The feedback has been positive. One acquaintance gave some pages to her mother, who has dementia. The recreation director for her late mother-in-law’s assisted care facility in San Rafael printed out several pages for elderly residents there to use.
“I’d love to see more adult artists reinterpreting students’ art, ” Suzanne said. “There’s something very therapeutic about just coloring.”
If you haven’t seen the student self portraits in our online Walker Rezaian Creative HeArts show, please check them out here. (The portraits can be printed out, colored and put in your window for your neighbors to enjoy.)
The portraits were the final project of a 12 week residency with Youth in Arts Mentor Artist Cathy Bowman. The Walker Rezaian Creative HeArts program builds fine motor, literacy and social emotional skills through art making with a rich variety of tools and materials. It also helps children learn how to make and keep friends while practicing sharing and empathy.
The program was created in 2013 with the Rezaian family in honor of the life of their young son, Walker.
We just got some great news! The California Arts Council has announced multiple grant awards totalling more than $50,000 to Youth in Arts to support various initiatives to reach students, teachers and families with arts education.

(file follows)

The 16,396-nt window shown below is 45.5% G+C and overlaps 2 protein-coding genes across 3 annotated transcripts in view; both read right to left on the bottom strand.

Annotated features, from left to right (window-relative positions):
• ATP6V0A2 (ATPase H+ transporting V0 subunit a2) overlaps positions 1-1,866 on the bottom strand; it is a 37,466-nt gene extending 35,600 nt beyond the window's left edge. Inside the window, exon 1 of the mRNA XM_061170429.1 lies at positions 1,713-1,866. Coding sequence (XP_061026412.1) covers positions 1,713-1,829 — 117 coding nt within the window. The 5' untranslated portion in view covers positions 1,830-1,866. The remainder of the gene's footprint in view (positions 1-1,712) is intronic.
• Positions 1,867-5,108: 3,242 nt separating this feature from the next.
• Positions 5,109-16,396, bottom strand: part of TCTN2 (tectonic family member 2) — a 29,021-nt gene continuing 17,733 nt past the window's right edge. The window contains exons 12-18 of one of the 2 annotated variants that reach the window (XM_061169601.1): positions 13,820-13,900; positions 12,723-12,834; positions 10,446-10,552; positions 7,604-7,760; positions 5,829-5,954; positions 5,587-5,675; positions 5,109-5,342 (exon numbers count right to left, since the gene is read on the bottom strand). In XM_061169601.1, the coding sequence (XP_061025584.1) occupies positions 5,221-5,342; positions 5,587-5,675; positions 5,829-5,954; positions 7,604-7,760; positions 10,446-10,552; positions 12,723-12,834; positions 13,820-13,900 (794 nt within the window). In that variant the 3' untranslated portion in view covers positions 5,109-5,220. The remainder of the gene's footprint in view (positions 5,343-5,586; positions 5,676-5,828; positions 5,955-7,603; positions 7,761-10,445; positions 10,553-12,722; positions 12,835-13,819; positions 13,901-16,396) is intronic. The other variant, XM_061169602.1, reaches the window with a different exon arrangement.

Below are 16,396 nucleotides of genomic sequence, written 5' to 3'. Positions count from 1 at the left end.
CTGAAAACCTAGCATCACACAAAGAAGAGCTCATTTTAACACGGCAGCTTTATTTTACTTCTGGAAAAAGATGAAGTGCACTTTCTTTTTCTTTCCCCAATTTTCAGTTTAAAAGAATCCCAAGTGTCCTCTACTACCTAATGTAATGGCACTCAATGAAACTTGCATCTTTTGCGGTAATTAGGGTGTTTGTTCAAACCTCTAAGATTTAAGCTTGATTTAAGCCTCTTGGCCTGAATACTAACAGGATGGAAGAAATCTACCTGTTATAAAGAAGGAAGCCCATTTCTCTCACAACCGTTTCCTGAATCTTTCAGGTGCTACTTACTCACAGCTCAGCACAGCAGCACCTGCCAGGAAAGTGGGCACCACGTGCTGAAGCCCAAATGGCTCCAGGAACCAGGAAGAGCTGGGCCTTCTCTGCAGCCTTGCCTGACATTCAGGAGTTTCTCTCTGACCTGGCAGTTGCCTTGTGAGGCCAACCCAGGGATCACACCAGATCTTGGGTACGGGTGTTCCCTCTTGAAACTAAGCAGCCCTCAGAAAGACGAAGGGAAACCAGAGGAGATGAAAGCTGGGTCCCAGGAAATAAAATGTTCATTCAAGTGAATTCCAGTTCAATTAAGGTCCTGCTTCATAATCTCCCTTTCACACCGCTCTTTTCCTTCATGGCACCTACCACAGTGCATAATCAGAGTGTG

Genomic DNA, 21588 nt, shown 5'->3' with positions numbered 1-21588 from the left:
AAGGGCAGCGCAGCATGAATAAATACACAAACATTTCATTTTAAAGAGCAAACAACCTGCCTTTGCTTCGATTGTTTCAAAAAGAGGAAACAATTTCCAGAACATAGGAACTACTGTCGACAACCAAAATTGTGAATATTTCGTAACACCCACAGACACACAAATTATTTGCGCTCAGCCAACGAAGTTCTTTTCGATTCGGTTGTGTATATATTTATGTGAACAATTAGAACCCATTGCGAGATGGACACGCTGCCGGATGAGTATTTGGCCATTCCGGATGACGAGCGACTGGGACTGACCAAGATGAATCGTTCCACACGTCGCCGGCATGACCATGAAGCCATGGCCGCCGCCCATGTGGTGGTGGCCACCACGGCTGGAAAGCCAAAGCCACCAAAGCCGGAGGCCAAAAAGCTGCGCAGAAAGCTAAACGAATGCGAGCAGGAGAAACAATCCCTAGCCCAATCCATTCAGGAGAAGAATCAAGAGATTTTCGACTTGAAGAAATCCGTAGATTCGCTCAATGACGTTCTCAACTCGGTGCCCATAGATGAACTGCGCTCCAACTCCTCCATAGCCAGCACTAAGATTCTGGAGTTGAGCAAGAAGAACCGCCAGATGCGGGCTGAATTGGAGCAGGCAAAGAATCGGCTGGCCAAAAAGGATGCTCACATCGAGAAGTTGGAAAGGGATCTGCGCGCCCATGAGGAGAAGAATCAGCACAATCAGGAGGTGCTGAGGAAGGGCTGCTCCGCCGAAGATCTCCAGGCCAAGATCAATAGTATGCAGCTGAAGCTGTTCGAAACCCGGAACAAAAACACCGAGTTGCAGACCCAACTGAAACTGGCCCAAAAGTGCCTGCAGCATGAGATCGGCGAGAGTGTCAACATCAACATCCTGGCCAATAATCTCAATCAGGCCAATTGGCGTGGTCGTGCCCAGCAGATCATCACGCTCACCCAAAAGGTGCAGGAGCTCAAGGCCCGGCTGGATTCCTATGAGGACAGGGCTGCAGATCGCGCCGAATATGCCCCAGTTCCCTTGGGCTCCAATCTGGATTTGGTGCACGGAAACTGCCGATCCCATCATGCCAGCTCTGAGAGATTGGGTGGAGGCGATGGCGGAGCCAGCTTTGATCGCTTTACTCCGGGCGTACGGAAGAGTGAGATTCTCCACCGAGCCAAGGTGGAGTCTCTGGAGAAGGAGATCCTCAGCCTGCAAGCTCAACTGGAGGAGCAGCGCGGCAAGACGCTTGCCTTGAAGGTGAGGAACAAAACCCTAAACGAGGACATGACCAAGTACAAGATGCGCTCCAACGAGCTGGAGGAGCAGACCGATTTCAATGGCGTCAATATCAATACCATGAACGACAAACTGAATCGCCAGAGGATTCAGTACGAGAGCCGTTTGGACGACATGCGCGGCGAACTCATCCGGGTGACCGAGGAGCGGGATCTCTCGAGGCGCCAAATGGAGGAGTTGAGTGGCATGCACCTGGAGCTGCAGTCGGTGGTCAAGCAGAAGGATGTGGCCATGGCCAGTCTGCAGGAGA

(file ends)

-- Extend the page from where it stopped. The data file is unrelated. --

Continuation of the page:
The largest grant award was $20,000 for Youth in Arts’ Artists in Schools program in partnership with San Rafael City Schools bringing visual arts, architecture and dance directly into classrooms. Youth in Arts also received a $12,540 Arts Exposure grant supporting assemblies with professional artists during the school day; $12,350 for Youth Arts Action grant in support of `Til Dawn, Youth in Arts’ award-winning teen a cappella group; $4,750 for Arts Integration Training for professional mentor artists; and $1,250 for staff professional development regarding the development and training of STEAM programs (Science, Technology, Arts, Math).
“We are honored and thrilled to receive such recognition by the California Arts Council,” said Youth in Arts Executive Director Kristen Jacobson. “It enables us to provide vital programs in the schools, including direct service to students and ongoing support for teachers at the forefront of developing new STEAM curriculum in Marin. During these unprecedented times, we are thankful for the innovation and flexibility encouraged by the CAC to continue this work even through the lens of social distance learning. Our communities need access to creativity now more than ever, and Youth in Arts is working hard to answer that call.”
Youth in Arts was featured as part of a larger announcement from the California Arts Council of more than 1,500 grants awarded to nonprofit organizations and units of government throughout the state for their work in support of the agency’s mission to strengthen arts, culture, and creative expression as the tools to cultivate a better California for all. The investment of nearly $30 million marks a more than $5 million increase over the previous fiscal year, and the largest in California Arts Council history.